To answer this question, now we will take a look at the firm from a valuation point of view, using the Gordon Growth Model.
The Gordon Growth Model is a simple dividend that can be applied to estimate the intrinsic value of dividend paying companies.
The main assumption of this model is that the dividend grows indefinitely at a constant rate. Due to this criterion, the growth model is particularly appropriate for firms that are:
1.) Paying dividends
2.) In the mature growth phase
3.) Relatively insensitive to the business cycle
A strong track record of steadily increasing dividend payments at a stable growth rate could also serve as a practical criterion if the trend is expected to continue in the future.
As Hormel has been paying dividends for the last 56 years and it has grown its dividends consistently in the last 26 years, we believe the GGM is a suitable valuation method to apply for this firm.
To come up with a useful estimate of the potential fair value of HRL's stock, we have to make two key assumptions:
1.) What is our required rate of return?
We decided to use HRL's weighted-average cost of capital (OTC:WACC) for our required rate of return. The current WACC of the firm is between 5.75% and 6.75%.
To stay on the conservative end of the scale, we will be using 6.5% for our evaluation.
2.) What could be a reasonable constant dividend growth rate in perpetuity?
To answer this question, we need to take another look at Hormel's dividend payment history and try to establish a reasonable long-term trend.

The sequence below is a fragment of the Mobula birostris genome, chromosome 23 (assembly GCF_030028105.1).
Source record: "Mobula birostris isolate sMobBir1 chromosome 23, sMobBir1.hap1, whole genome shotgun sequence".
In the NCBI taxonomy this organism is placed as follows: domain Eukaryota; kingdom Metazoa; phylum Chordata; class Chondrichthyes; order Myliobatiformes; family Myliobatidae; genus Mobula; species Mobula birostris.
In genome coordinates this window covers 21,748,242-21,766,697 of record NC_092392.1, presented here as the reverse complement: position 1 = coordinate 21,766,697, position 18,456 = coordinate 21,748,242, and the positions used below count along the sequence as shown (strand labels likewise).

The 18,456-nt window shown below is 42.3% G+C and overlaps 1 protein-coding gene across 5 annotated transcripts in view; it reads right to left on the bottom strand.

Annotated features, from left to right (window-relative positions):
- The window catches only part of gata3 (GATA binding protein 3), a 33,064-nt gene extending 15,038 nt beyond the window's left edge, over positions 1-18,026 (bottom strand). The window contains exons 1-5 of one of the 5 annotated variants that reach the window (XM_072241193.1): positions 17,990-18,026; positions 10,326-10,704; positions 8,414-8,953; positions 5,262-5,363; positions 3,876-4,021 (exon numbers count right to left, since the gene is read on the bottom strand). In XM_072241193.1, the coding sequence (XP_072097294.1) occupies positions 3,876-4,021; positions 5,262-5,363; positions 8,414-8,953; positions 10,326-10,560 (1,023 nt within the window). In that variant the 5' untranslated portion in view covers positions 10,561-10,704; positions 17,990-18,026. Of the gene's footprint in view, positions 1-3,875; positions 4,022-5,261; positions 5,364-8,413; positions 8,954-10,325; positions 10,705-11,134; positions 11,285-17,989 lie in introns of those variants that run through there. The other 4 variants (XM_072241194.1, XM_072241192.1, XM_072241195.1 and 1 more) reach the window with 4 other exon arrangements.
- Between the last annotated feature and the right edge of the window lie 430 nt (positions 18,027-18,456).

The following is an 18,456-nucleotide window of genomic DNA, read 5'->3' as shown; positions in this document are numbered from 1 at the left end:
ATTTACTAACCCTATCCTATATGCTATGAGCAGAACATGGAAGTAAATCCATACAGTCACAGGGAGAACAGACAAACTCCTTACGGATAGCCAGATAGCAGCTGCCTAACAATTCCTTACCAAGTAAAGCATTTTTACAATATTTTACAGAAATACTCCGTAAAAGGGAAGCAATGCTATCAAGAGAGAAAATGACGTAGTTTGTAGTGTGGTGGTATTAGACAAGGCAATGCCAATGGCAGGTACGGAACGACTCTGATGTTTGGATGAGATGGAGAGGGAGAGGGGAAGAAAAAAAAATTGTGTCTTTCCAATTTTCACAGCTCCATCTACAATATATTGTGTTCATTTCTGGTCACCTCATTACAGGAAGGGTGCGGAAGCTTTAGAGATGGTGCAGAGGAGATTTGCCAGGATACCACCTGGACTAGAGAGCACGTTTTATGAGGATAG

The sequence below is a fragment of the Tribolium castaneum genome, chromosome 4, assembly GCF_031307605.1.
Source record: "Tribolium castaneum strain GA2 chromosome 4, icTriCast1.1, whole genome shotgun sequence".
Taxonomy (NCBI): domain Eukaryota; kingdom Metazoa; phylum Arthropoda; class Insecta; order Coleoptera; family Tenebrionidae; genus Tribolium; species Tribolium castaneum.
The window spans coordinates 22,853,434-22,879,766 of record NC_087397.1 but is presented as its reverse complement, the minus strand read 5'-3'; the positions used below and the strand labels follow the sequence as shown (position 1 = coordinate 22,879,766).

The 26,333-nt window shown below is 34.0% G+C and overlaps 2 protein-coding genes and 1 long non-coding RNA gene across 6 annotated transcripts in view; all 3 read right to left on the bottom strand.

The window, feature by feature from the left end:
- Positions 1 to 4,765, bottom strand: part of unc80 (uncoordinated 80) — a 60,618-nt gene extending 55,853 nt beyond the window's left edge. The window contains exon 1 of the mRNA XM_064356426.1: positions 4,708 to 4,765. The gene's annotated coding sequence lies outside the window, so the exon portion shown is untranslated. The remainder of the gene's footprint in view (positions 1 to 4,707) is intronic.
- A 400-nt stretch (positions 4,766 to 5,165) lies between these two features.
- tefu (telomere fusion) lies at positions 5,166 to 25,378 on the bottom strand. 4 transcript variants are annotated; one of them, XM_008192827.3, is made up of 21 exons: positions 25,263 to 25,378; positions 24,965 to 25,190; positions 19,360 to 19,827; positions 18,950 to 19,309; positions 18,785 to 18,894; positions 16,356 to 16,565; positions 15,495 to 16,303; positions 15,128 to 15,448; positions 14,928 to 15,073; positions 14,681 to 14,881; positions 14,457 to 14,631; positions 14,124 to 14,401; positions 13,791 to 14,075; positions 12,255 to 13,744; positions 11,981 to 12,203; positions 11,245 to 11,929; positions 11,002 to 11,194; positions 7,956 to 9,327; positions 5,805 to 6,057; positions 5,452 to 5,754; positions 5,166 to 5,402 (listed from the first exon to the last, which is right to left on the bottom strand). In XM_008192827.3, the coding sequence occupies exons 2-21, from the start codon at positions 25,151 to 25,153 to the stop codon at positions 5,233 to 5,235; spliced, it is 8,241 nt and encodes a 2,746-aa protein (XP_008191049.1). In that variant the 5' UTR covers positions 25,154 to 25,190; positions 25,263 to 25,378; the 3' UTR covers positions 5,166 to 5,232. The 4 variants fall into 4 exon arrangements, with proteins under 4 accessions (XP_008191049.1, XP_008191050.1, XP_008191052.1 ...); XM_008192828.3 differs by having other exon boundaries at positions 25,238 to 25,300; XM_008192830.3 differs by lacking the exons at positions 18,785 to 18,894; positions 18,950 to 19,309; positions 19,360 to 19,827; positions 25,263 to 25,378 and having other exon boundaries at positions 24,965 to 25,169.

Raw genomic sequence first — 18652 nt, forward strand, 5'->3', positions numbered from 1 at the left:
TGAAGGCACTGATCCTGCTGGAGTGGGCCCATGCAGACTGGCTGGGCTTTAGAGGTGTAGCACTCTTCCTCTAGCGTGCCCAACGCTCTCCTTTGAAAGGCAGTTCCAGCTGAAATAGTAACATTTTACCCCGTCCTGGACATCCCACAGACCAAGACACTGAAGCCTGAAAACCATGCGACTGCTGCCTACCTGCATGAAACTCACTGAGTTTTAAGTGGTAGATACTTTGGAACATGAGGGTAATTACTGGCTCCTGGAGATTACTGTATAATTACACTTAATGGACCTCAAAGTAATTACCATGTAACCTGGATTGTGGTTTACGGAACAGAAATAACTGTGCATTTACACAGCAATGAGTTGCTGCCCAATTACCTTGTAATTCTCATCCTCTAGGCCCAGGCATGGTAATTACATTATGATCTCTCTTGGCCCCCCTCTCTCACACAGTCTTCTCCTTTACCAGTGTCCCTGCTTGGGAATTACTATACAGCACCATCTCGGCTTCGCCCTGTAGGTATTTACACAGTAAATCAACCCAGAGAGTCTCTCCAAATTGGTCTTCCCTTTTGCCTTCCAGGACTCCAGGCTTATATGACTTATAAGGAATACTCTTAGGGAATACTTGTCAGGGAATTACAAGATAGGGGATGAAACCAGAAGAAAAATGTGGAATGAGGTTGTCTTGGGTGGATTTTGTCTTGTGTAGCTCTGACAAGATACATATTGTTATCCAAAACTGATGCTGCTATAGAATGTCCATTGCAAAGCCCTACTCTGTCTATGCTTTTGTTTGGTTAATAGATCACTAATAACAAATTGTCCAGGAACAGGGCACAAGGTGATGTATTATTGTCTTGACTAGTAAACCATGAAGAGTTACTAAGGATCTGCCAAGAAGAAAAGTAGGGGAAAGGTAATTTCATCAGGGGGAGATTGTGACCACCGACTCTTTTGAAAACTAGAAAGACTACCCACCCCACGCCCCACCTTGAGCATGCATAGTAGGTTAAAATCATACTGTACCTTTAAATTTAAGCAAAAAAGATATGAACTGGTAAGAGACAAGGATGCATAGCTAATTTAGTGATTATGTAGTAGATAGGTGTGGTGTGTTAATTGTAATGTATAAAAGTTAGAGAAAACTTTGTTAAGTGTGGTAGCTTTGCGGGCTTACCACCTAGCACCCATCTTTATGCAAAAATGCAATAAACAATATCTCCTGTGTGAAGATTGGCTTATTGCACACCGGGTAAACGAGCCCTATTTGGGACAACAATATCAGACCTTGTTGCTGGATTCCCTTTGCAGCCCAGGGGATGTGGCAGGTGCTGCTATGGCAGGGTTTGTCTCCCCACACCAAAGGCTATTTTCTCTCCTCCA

Although the firm has been growing its dividends at a rapid rate in recent years, we believe a growth rate in the range of 10% is not a sustainable growth rate in perpetuity.
We will be using a range of 3% to 7% to determine the fair value.
The following table summarizes our results.
Using the GGM and assuming a dividend payout ratio of 40% to 60% based on historic data, the justified P/E ratio for HRL's stock can also be calculated.
Hormel's stock is trading in the middle of the fair value range according to both valuation methods, which could potentially indicate that there is further upside potential.
In our opinion, in the current market environment, HRL could be an attractive defensive play, which pays a safe and sustainable quarterly dividend.
Hormel has a strong track record of outperforming the market during times characterised by low consumer confidence. One explanation for the outperformance could be that HRL sells essential products, and the demand for such goods can remain relatively inelastic even during times of financial downturns.
There are several macroeconomic headwinds, which may be negatively impact HRL's financial performance, however, these macro headwinds aren't particular to Hormel alone, and are likely to affect other firms too.
According to the Gordon Growth Model, the firm appears to be fairly valued, with some upside potential.
For these reasons, we believe HRL could be an attractive buy for investors looking for a safe haven in the turbulent markets, or for investors looking for a safe and sustainable dividend.
This article was written by
Disclosure: I/we have no stock, option or similar derivative position in any of the companies mentioned, and no plans to initiate any such positions within the next 72 hours. I wrote this article myself, and it expresses my own opinions. I am not receiving compensation for it (other than from Seeking Alpha). I have no business relationship with any company whose stock is mentioned in this article.
Additional disclosure: Past performance is not an indicator of future performance. This post is illustrative and educational and is not a specific offer of products or services or financial advice. Information in this article is not an offer to buy or sell, or a solicitation of any offer to buy or sell the securities mentioned herein. Information presented is believed to be factual and up-to-date, but we do not guarantee its accuracy and it should not be regarded as a complete analysis of the subjects discussed. Expressions of opinion reflect the judgment of the authors as of the date of publication and are subject to change. This article has been co-authored by Mark Lakos.